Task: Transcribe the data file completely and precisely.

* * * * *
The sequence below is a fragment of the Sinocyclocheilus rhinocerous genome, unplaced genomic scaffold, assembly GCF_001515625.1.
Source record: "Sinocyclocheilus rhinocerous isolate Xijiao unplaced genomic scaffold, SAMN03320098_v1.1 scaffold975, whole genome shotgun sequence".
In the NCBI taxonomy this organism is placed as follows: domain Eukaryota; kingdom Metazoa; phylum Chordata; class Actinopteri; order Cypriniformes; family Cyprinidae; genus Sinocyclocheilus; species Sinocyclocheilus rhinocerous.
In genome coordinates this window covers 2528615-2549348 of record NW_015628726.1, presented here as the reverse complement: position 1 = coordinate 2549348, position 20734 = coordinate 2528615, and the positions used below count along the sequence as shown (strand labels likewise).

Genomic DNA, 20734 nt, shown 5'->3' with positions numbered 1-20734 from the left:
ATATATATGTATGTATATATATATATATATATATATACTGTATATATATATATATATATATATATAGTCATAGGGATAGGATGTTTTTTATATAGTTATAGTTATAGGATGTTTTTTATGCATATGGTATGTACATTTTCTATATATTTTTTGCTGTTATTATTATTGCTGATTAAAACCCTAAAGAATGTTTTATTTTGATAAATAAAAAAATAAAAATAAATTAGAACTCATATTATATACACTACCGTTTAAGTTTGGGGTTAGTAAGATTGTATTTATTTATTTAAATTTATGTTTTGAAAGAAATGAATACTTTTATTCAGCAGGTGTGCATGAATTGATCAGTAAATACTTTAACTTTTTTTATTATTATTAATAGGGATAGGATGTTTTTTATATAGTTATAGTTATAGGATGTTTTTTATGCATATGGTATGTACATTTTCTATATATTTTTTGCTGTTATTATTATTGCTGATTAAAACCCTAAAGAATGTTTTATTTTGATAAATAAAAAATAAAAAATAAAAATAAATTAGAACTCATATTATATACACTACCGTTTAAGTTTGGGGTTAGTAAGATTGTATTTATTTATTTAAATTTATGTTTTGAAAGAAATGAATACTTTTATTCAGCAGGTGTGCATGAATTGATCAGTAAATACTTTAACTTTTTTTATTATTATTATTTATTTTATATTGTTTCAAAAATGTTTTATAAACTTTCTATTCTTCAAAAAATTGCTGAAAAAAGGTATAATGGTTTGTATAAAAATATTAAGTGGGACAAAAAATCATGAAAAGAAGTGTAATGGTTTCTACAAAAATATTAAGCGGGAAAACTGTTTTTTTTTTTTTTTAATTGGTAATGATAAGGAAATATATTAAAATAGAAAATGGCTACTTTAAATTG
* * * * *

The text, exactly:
The sequence below is a fragment of the Sinocyclocheilus rhinocerous genome, unplaced genomic scaffold, assembly GCF_001515625.1.
Source record: "Sinocyclocheilus rhinocerous isolate Xijiao unplaced genomic scaffold, SAMN03320098_v1.1 scaffold975, whole genome shotgun sequence".
In the NCBI taxonomy this organism is placed as follows: domain Eukaryota; kingdom Metazoa; phylum Chordata; class Actinopteri; order Cypriniformes; family Cyprinidae; genus Sinocyclocheilus; species Sinocyclocheilus rhinocerous.
In genome coordinates this window covers 2528615-2549348 of record NW_015628726.1, presented here as the reverse complement: position 1 = coordinate 2549348, position 20734 = coordinate 2528615, and the positions used below count along the sequence as shown (strand labels likewise).

Genomic DNA, 20734 nt, shown 5'->3' with positions numbered 1-20734 from the left:
ATATATATGTATGTATATATATATATATATATATATACTGTATATATATATATATATATATATATAGTCATAGGGATAGGATGTTTTTTATATAGTTATAGTTATAGGATGTTTTTTATGCATATGGTATGTACATTTTCTATATATTTTTTGCTGTTATTATTATTGCTGATTAAAACCCTAAAGAATGTTTTATTTTGATAAATAAAAAAATAAAAATAAATTAGAACTCATATTATATACACTACCGTTTAAGTTTGGGGTTAGTAAGATTGTATTTATTTATTTAAATTTATGTTTTGAAAGAAATGAATACTTTTATTCAGCAGGTGTGCATGAATTGATCAGTAAATACTTTAACTTTTTTTATTATTATTAATAGGGATAGGATGTTTTTTATATAGTTATAGTTATAGGATGTTTTTTATGCATATGGTATGTACATTTTCTATATATTTTTTGCTGTTATTATTATTGCTGATTAAAACCCTAAAGAATGTTTTATTTTGATAAATAAAAAATAAAAAATAAAAATAAATTAGAACTCATATTATATACACTACCGTTTAAGTTTGGGGTTAGTAAGATTGTATTTATTTATTTAAATTTATGTTTTGAAAGAAATGAATACTTTTATTCAGCAGGTGTGCATGAATTGATCAGTAAATACTTTAACTTTTTTTATTATTATTATTTATTTTATATTGTTTCAAAAATGTTTTATAAACTTTCTATTCTTCAAAAAATTGCTGAAAAAAGGTATAATGGTTTGTATAAAAATATTAAGTGGGACAAAAAATCATGAAAAGAAGTGTAATGGTTTCTACAAAAATATTAAGCGGGAAAACTGTTTTTTTTTTTTTTTAATTGGTAATGATAAGGAAATATATTAAAATAGAAAATGGCTACTTTAAATTG